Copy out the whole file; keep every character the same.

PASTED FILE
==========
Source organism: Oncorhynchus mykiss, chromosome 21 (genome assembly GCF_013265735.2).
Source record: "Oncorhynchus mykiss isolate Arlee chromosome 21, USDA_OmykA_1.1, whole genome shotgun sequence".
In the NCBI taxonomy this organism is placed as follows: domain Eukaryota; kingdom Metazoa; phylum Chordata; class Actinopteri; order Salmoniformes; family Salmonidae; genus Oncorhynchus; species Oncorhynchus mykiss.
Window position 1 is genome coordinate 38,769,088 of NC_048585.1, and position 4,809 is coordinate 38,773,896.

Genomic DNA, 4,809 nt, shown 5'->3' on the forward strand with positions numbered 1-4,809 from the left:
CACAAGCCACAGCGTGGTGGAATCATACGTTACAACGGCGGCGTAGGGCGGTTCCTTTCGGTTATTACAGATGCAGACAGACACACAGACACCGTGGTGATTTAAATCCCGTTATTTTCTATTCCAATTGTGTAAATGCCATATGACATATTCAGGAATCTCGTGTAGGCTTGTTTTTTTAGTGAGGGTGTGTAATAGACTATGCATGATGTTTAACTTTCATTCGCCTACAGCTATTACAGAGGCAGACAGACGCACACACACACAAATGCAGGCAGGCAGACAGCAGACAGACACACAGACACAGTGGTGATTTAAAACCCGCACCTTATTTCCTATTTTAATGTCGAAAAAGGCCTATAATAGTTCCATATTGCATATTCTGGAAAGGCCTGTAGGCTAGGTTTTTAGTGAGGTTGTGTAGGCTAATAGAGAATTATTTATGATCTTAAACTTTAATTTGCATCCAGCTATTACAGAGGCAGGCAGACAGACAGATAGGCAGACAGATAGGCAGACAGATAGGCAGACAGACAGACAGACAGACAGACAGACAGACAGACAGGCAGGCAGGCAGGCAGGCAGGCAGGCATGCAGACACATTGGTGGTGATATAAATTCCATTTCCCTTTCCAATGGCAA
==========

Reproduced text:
Source organism: Oncorhynchus mykiss, chromosome 21 (genome assembly GCF_013265735.2).
Source record: "Oncorhynchus mykiss isolate Arlee chromosome 21, USDA_OmykA_1.1, whole genome shotgun sequence".
In the NCBI taxonomy this organism is placed as follows: domain Eukaryota; kingdom Metazoa; phylum Chordata; class Actinopteri; order Salmoniformes; family Salmonidae; genus Oncorhynchus; species Oncorhynchus mykiss.
Window position 1 is genome coordinate 38,769,088 of NC_048585.1, and position 4,809 is coordinate 38,773,896.

Genomic DNA, 4,809 nt, shown 5'->3' on the forward strand with positions numbered 1-4,809 from the left:
CACAAGCCACAGCGTGGTGGAATCATACGTTACAACGGCGGCGTAGGGCGGTTCCTTTCGGTTATTACAGATGCAGACAGACACACAGACACCGTGGTGATTTAAATCCCGTTATTTTCTATTCCAATTGTGTAAATGCCATATGACATATTCAGGAATCTCGTGTAGGCTTGTTTTTTTAGTGAGGGTGTGTAATAGACTATGCATGATGTTTAACTTTCATTCGCCTACAGCTATTACAGAGGCAGACAGACGCACACACACACAAATGCAGGCAGGCAGACAGCAGACAGACACACAGACACAGTGGTGATTTAAAACCCGCACCTTATTTCCTATTTTAATGTCGAAAAAGGCCTATAATAGTTCCATATTGCATATTCTGGAAAGGCCTGTAGGCTAGGTTTTTAGTGAGGTTGTGTAGGCTAATAGAGAATTATTTATGATCTTAAACTTTAATTTGCATCCAGCTATTACAGAGGCAGGCAGACAGACAGATAGGCAGACAGATAGGCAGACAGATAGGCAGACAGACAGACAGACAGACAGACAGACAGACAGACAGGCAGGCAGGCAGGCAGGCAGGCAGGCATGCAGACACATTGGTGGTGATATAAATTCCATTTCCCTTTCCAATGGCAA